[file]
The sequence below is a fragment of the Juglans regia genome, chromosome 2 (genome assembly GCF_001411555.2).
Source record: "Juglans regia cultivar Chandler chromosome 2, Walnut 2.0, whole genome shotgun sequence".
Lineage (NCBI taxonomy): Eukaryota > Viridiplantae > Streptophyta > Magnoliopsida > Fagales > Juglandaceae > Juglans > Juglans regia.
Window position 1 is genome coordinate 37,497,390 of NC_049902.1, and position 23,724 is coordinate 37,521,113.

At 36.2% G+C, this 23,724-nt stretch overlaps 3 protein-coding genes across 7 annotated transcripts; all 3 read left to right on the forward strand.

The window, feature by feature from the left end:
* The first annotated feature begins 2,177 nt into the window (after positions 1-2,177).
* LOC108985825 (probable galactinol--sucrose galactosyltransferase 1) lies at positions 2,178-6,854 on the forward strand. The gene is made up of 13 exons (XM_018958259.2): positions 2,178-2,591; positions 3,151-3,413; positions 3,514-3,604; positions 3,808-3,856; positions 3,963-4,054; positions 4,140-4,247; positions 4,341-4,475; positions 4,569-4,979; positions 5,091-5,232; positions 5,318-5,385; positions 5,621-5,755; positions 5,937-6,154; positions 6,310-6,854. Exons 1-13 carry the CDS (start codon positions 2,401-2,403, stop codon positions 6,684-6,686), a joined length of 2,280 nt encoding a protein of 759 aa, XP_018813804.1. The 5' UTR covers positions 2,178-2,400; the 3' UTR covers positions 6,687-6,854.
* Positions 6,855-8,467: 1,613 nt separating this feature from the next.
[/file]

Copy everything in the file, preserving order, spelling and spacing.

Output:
The sequence below is a fragment of the Juglans regia genome, chromosome 2 (genome assembly GCF_001411555.2).
Source record: "Juglans regia cultivar Chandler chromosome 2, Walnut 2.0, whole genome shotgun sequence".
Lineage (NCBI taxonomy): Eukaryota > Viridiplantae > Streptophyta > Magnoliopsida > Fagales > Juglandaceae > Juglans > Juglans regia.
Window position 1 is genome coordinate 37,497,390 of NC_049902.1, and position 23,724 is coordinate 37,521,113.

At 36.2% G+C, this 23,724-nt stretch overlaps 3 protein-coding genes across 7 annotated transcripts; all 3 read left to right on the forward strand.

The window, feature by feature from the left end:
* The first annotated feature begins 2,177 nt into the window (after positions 1-2,177).
* LOC108985825 (probable galactinol--sucrose galactosyltransferase 1) lies at positions 2,178-6,854 on the forward strand. The gene is made up of 13 exons (XM_018958259.2): positions 2,178-2,591; positions 3,151-3,413; positions 3,514-3,604; positions 3,808-3,856; positions 3,963-4,054; positions 4,140-4,247; positions 4,341-4,475; positions 4,569-4,979; positions 5,091-5,232; positions 5,318-5,385; positions 5,621-5,755; positions 5,937-6,154; positions 6,310-6,854. Exons 1-13 carry the CDS (start codon positions 2,401-2,403, stop codon positions 6,684-6,686), a joined length of 2,280 nt encoding a protein of 759 aa, XP_018813804.1. The 5' UTR covers positions 2,178-2,400; the 3' UTR covers positions 6,687-6,854.
* Positions 6,855-8,467: 1,613 nt separating this feature from the next.